The BW performance guide to kick starting your New Years Training.
Published on 22nd February 2023
November 20, 2023
Could I be sick, over trained or simply tired?
As a Performance coach I’m often asked this question, especially by athletes who are keen to keep striving towards their goals. What makes this even harder is when family or friends closest to you as the athlete think you are mad anyway with all your training, racing and high level of commitment to achieve your goal. These are the people who love you most but who couldn’t possible contemplate doing or understanding what you ware doing in the first place. Put your feet up and rest they say, watch TV, join us for some time off. But this can lead to you as the athlete wanting to fight against this and do even more despite perhaps being sick, over trained or tired.
How do you know when not to train?
There have always been the normal medical tips on when and when not to train. For example, don’t do any exercise if you have symptoms below the neck, such as congestion, a cough or stomach upset. But even these are sometimes hard to measure and who knows when these symptoms might start occurring, it could be half way through a training session or as soon as a training session ends.
There are devices now from too many brands to mention which tell you when you need rest and when you are ready to train. But can we really trust something that’s not human, not a doctor and not a sport scientist.
Your own measure on when and when not to train.
When it comes down to it you have to come up with your own way to measure this. Even if you have the best coach in the world who you entirely trust they might not be on hand. If you can get hold of your coach, they will want feedback from you on how you feel and a reliable measurement. In any case you are the biggest part in making that decision. So take away some guessing and use a method top coaches and athletes have used for many years. HEARTRATE is one of the best physiological measurements for this. Chances are you have been using heart rate for a while to show the true physiological response to your exercise intensity. Heart rate can have some variability but if you use one or both of the following methods you can’t go too far wrong.
Method 1. Morning Heart Rate.
Measure your heart rate every morning or at least 3 times a week to get familiar with what your normal heart rate is first thing in the morning when you wake up ideally before getting out of bed. For example, your morning resting heart rate could be between 40 and 45 beats per minute. If you heartrate is 5-10 beats higher than normal this could be a good indicator of stress on the body which could be due to over training, fatigue or sickness is in you or about to happen. Listen to your body and think of the long game, change your training, reduce the intensity and duration or simply take the day off and repeat your same measurements the next day.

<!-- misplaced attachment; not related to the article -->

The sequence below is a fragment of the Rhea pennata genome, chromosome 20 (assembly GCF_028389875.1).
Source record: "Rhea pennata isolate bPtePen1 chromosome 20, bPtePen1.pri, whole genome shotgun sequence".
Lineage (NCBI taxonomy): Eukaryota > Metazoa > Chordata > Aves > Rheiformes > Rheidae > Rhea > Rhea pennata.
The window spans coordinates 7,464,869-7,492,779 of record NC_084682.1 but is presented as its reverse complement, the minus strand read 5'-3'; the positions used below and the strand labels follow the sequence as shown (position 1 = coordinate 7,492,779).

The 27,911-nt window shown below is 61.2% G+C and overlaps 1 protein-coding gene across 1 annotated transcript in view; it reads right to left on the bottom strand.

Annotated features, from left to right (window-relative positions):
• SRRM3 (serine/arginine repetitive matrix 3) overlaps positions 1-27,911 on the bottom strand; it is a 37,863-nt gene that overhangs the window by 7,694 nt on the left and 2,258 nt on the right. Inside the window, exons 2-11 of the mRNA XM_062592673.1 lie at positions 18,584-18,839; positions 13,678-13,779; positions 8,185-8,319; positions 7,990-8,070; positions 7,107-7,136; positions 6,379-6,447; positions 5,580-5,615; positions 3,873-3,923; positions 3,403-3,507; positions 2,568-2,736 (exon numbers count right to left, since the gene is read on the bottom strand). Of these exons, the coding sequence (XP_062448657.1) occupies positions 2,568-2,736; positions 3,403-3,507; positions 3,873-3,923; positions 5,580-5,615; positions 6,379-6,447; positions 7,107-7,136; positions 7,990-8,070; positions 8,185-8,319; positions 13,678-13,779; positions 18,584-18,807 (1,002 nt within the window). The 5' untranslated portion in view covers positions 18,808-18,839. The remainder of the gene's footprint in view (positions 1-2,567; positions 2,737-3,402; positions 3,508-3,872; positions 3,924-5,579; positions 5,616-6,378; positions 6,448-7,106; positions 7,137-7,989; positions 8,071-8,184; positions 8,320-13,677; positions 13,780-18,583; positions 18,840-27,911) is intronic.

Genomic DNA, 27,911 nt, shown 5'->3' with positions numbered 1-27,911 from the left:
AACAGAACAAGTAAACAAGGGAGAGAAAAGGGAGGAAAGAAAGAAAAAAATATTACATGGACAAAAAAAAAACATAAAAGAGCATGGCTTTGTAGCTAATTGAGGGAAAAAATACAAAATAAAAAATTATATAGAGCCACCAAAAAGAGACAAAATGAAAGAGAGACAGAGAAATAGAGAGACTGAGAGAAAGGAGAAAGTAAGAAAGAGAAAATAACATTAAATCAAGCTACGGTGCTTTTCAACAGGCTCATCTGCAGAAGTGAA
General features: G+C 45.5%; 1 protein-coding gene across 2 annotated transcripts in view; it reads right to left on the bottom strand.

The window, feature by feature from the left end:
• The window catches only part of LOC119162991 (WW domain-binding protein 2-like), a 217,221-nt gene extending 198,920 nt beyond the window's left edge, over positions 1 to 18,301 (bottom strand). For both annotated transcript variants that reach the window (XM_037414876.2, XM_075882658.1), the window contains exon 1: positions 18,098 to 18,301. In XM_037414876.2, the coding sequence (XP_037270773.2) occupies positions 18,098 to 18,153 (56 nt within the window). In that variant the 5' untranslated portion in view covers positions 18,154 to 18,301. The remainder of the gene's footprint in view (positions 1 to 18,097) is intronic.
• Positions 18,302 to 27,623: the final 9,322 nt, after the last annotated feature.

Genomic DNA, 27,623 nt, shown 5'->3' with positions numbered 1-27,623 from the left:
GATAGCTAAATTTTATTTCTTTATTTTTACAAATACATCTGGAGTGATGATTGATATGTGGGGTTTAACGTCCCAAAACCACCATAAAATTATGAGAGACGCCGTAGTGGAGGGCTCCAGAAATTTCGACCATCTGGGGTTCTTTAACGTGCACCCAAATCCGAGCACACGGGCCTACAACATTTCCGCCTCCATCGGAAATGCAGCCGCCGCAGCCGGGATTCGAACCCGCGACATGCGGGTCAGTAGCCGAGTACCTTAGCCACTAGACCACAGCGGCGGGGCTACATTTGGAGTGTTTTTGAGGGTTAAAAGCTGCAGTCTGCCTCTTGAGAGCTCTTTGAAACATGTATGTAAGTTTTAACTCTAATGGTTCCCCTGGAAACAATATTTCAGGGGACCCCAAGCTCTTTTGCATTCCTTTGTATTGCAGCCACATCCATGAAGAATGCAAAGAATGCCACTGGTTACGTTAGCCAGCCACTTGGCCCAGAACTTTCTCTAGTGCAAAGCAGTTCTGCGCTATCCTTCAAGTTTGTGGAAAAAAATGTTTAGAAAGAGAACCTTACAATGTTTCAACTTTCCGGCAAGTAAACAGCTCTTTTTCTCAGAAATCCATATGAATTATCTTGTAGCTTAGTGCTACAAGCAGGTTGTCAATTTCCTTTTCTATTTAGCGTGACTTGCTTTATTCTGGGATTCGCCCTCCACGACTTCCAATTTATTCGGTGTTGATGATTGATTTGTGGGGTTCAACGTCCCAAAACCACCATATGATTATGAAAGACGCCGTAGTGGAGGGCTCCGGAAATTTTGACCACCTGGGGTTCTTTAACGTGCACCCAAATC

Method 2. Heart Rate during Training.
If you are not already, make yourself familiar with what your normal heart rates are during training. Chances are you are already using heart rate zones to work in. Say for example your heart rate is between 150 and160 beats per minute to be in your threshold zone. You are in a training session aiming to be at threshold and you feel like you are working hard but the heart rate is responding slowly and you struggle to get into the zone. This is a good indicator of stress on your body, which might be due to overtraining, fatigue or sickness is in you or about to happen. Listen to your body and think of the long game, change your training, reduce training intensity and duration or simply take the day off and look for the same heart rate issue in future days of training.
20 points to get success.
One of the best predictors of how well you will do in achieving your goal or having a successful competition season is how you well your off-season training goes. Did you manage to get the training right, was it progressive, Was it specific to your needs and much more. I tell my athletes you have 20 points at the start of their off season training. Those who have the right balance with their training will keep the points and get to their target race, event etc in the best physical condition to give themselves the best chance of success. You can’t gain points you can only lose them. Use your head and assess all the time to avoid losing points. Here are some examples of how you lose points many of which we are all far too familiar with.
- Training when you are way overtired lose a point.
- Training too hard when you are sick lose a point.
- Training that extra hour in cold and wet conditions to tick the done it box lose a point.
- Training when you are dehydrated lose a point.
- Training when you are not fuelled correctly lose a point.
- Training on lack of sleep lose a point.
- Training too hard with you are stressed at work lose a point.
Listen to your body, pretend that you are the coach telling yourself what to look out for and make sensible decisions. Give your coach valuable information on your heart rate to help change training plans. Avoid digging yourself into a hole and losing points. Your body has to learn to overcome the stress of training to enable it to progress but this has to be done sensibly and an overload of stress due to over training, fatigue of sickness will only set you backwards.
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